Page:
New Strategy for Preventing and Managing Type 2 Diabetes

Type 2 diabetes affects the way the body uses insulin.

Type 2 Diabetes is a major health condition affecting roughly 1.2 million Australians¹.

Type 2 Diabetes is complex, affecting many organs, hormones and processes within the body; although put simply results from the inability to both effectively produce and use insulin². This results in high fasting blood glucose levels and the diagnosis of Type 2 Diabetes.

 

What Can Diabetes Do to the Body?

As insulin resistance develops, the body fights back by producing more insulin.

Type 2 diabetes is a major concern for the development of other health conditions such as³:

  • Heart and Blood Vessel Diseases
  • Nerve Damage and Loss of Limb Feeling
  • Other Nerve Damage
  • Kidney Disease
  • Eye Damage
  • Sleep Apnoea
  • Skin Conditions
  • Hearing Impairment
  • Slow Healing

 

What Can Help Prevent Diabetes?

It is important to use strategies to prevent the development of type 2 diabetes, and help manage those with type 2 diabetes. Strategies such as lifestyle interventions (diet and exercise) have shown improvements at reducing fasting blood glucose and other factors related to Type 2 Diabetes⁴.

Exercise is an important lifestyle intervention for the prevention and management of Type 2 Diabetes⁵. As little as 30 minutes of physical activity per day goes a long way towards improving your metabolic health! There are many options to choose from when it comes to deciding on a form of exercise that best suit you. These include:

  • Walking
  • Cycling
  • Resistance Exercises
  • Swimming
  • Team Sports
  • Or a combination of those listed above!

Exercise lowers your blood sugar.

Completing one or more of these forms of exercise for about 30mins per day will drastically reduce both your risk of developing Type 2 Diabetes and improve your ability to manage your Type 2 Diabetes while improving your general health and fitness.

 

What Affect Does Eating Have?

Recent research is suggesting that the time in which we eat may be just as important as how much we eat when it comes to preventing and managing type 2 diabetes. This is known as Time-Restricted Feeding and looks at limiting the time we eat between roughly 6-10 hours per day, far less than the regular 12-14-hours we eat in.

It has been identified that when this new eating period of 6-10 hours is during the earlier portion of the day (e.g., between 8 am and 4 pm), we begin to see the greatest benefits regarding our metabolic health!⁶. This is known as Early Time-Restricted Feeding as the Time-Restricted Feeding bout is moved earlier in the day.

Benefits of Early Time-Restricted Feeding include⁷:

  • Increased Insulin Activity
  • Lowered 24-hour Glucose Levels
  • Increased Insulin Produced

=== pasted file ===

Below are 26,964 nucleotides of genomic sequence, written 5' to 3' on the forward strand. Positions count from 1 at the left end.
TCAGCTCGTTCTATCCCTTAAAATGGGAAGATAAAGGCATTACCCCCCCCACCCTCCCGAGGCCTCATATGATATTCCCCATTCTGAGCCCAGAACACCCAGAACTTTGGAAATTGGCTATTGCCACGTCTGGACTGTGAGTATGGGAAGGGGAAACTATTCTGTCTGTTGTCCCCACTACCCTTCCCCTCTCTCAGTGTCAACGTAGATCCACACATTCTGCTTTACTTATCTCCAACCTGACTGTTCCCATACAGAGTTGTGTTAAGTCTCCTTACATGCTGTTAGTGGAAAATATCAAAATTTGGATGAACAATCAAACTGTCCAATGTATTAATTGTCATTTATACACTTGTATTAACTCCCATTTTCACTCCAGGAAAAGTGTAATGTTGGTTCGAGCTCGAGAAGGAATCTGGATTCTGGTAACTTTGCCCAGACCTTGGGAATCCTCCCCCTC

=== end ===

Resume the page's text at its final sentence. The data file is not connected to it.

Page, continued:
• Lowered Blood Pressure
  • Increased Appetite Control (especially in the evening)
  • Alignment of Circadian Rhythm

Early Time-Restricted Feeding improves insulin sensitivity.

These benefits also occur regardless of weight loss occurring. Indicating that it is possible to prevent and manage Type 2 Diabetes without the need to lose weight! To put it simply, to gain these benefits and both prevent and manage Type 2 Diabetes, eat the majority of your food earlier in the day, and try to fast in the afternoon/evening. Although it may seem difficult, it will become easier in as little as 2-weeks⁷!

Later this year, one of our staff members will be researching Early Time-Restricted Feeding and exercise to see if including exercise promotes greater benefits than just Early Time-Restricted Feeding alone. This will be happening just up the road at Murdoch University. If you have any queries about the research, send us an e-mail and we’ll be happy to clarify any questions you may have.

 

References:

  1. https://www.aihw.gov.au/reports/diabetes/diabetes/contents/how-many-australians-have-diabetes
  2. Chatterjee S, Khunti K, Davies MJ. Type 2 diabetes. The Lancet. 2017;389(10085):2239-51.
  3. https://www.mayoclinic.org/diseases-conditions/type-2-diabetes/symptoms-causes/syc-20351193
  4. Knowler WC, Barrett-Connor E, Fowler SE, Hamman RF, Lachin JM, Walker EA, et al. Reduction in the incidence of type 2 diabetes with lifestyle intervention or metformin. The New England journal of medicine. 2002;346(6):393-403.
  5. Goedecke JH, Micklesfield LK. The effect of exercise on obesity, body fat distribution and risk for type 2 diabetes. Diabetes and Physical Activity. 2014;60:82-93.
  6. Hutchison AT, Regmi P, Manoogian EN, Fleischer JG, Wittert GA, Panda S, et al. Time‐restricted feeding improves glucose tolerance in men at risk for type 2 diabetes: a randomized crossover trial. Obesity. 2019;27(5):724-32.
  7. Sutton EF, Beyl R, Early KS, Cefalu WT, Ravussin E, Peterson CM. Early time-restricted feeding improves insulin sensitivity, blood pressure, and oxidative stress even without weight loss in men with prediabetes. Cell metabolism. 2018;27(6):1212-21. e3.